Wow, this sounds amazing. I grew up with a very simple version of this dish. All we used was the ground beef, creamed and regular corn and the mashed potatoes. I will have to try this though. A much more sophisticated take on an old time favorite. I am so excited!
    I really hope you try this, tickerrose and others. I also grew up with Shepard's Pie, as did my partner, Sally, and you're absolutely right: no matter how many recipes you look at, it's basically ground beef, corn or carrots and instant potatoes, dumped into a baking pan. It's a dish that was originally designed to get rid of leftovers from Sunday Dinner, because the original Shepard's Pie used up the bits of roast beef, veggies and potatoes from that meal.

    I created the above recipe for three reasons:

    1) I had all the ingredients on hand from making a Sunday roast and several pots of various soups, and wanted to get rid of the spare parsnip and turnip and the fresh herbs.

    2) I had my best friend coming over to our house for the first time and I wanted a hearty, welcoming dinner to fill us both up for a night of Christmas shopping at 18 degree temperatures.

    3) Lastly, it was a Science Experiment for our roommate, Michele, who grew up on Fast Food as a child and "claims" to "despise ALL vegetables except potatoes (fried) and corn!" Michele was also invited to the dinner I had, so she'd have to try this.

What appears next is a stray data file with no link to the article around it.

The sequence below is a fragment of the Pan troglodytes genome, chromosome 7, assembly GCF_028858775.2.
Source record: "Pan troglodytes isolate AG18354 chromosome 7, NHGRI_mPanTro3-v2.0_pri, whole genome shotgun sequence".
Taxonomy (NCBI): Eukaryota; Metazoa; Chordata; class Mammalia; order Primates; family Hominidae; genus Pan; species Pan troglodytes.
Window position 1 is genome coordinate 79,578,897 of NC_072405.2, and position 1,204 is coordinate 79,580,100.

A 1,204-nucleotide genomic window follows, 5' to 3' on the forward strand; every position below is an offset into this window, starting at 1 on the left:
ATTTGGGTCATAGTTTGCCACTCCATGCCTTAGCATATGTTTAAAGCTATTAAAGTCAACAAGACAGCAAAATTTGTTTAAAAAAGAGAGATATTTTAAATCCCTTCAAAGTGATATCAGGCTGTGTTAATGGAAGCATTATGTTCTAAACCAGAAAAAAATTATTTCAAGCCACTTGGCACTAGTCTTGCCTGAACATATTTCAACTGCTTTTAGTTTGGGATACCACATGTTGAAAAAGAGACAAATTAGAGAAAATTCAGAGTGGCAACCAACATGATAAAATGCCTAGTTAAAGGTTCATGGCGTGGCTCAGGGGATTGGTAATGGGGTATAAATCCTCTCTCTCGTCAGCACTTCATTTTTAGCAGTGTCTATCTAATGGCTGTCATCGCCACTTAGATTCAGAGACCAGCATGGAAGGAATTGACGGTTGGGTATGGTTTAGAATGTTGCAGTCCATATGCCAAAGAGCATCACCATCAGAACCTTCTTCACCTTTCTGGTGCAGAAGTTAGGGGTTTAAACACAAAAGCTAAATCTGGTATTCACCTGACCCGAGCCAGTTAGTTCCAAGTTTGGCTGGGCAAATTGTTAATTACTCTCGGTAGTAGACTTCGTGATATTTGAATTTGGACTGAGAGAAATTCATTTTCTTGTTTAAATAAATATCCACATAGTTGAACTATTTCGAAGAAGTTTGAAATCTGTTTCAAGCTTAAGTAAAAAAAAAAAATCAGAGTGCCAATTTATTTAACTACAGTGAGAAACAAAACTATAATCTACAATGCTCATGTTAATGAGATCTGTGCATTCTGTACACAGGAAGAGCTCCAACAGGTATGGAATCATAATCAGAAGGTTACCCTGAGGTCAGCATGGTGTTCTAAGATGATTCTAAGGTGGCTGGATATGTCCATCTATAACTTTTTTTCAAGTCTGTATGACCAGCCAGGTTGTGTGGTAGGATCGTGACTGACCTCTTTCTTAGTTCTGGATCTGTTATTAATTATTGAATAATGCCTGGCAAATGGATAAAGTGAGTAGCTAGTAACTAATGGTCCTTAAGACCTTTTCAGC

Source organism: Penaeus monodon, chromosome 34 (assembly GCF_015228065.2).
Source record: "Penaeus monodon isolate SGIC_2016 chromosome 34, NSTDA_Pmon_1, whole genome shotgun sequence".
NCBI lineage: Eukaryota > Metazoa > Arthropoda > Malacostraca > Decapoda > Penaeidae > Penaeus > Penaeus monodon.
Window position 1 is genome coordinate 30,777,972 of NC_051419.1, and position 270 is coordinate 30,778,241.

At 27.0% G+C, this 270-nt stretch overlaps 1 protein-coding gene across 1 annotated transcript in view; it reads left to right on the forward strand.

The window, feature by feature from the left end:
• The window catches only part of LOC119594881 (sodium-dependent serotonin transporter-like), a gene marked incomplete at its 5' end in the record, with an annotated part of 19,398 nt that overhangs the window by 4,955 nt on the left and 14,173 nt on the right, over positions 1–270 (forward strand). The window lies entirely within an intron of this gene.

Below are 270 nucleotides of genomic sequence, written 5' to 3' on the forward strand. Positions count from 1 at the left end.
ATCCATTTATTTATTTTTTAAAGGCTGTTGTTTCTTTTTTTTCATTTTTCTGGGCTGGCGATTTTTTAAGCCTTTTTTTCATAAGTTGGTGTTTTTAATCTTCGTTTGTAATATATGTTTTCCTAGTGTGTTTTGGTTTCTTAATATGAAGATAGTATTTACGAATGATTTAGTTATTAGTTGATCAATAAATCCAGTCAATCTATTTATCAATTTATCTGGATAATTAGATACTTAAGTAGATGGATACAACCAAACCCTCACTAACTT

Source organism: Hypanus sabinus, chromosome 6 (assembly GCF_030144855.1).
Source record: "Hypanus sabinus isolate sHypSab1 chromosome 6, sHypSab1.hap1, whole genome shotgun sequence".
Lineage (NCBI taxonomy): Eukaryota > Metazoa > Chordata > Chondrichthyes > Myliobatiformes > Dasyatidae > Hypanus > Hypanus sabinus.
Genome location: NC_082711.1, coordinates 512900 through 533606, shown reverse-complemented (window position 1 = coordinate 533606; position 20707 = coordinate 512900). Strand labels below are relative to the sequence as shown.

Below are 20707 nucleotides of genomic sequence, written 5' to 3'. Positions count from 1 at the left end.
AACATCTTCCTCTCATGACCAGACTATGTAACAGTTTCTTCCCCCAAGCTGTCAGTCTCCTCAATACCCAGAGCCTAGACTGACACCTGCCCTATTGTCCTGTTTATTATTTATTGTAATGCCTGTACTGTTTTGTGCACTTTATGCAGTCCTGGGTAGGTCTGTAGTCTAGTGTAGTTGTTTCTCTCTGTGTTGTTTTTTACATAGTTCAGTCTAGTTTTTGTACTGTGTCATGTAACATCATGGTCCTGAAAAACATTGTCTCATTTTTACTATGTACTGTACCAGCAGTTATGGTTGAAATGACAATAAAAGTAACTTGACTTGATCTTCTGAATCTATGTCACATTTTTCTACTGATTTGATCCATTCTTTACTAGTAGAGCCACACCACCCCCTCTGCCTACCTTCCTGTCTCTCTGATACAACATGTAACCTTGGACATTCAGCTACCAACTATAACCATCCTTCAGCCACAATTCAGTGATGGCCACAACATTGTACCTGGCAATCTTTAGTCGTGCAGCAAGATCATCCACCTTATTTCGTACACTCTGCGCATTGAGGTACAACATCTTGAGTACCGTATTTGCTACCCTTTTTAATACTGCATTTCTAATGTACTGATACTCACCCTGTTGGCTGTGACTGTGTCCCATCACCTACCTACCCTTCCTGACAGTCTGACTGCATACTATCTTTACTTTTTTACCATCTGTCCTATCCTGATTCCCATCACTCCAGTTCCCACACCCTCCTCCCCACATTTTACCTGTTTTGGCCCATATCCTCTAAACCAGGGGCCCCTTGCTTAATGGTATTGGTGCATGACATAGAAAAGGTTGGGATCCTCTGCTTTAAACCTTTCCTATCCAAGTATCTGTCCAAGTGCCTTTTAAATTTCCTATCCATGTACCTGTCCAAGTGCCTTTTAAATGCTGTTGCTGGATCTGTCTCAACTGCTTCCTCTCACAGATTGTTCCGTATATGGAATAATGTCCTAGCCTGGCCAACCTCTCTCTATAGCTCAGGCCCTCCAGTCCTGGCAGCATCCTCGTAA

As it turned out, Michele went bonkers for the dinner, eating every vegetable in sight, including ones she couldn't pronounce or identify if her life depended on it, and ate two servings, worthy of a Long Shore-man!

    Veggies are so darn cheap and last so long, that including them in the dish is a 'no brainer'. The fresh herbs and wine are an indulgence, to be sure, but if you have an open bottle of wine and use fresh herbs in other cooking, they also are just hanging around the kitchen, ready to be used.

    By the way, the potatoes I used were parsnip/turnip/potatoes which were all mashed together, increasing the flavour that hit your mouth; I had a vat of them left over from Sunday dinner. I wouldn't recommend making potatoes from scratch unless you're a purist or have leftovers, simply because of the time factor. NONE of the veggies I used were peeled, just scrubbed, so that also cut down on the time and waste, dramatically. If you use young enough produce, you don't have to deal with tough peels.

    If anyone wants the recipe for the mashed parsnip/turnip/potatoes, I will post that one, too.

    Bon Appetit!
    Still crazy, after all these shears

    "lambikins, put the crack pipe down and back away from the keyboard." Unklescott

    "lambikins... I have come to the conclusion that you are the Jedi Master of the Kitchen on FORT!" SuperBrat

  5. #1705
    Premium Member canuckinchile's Avatar
    Join Date
    Feb 2004
    Location
    back in "The Big Smoke"
    Posts
    6,961
    Lambi: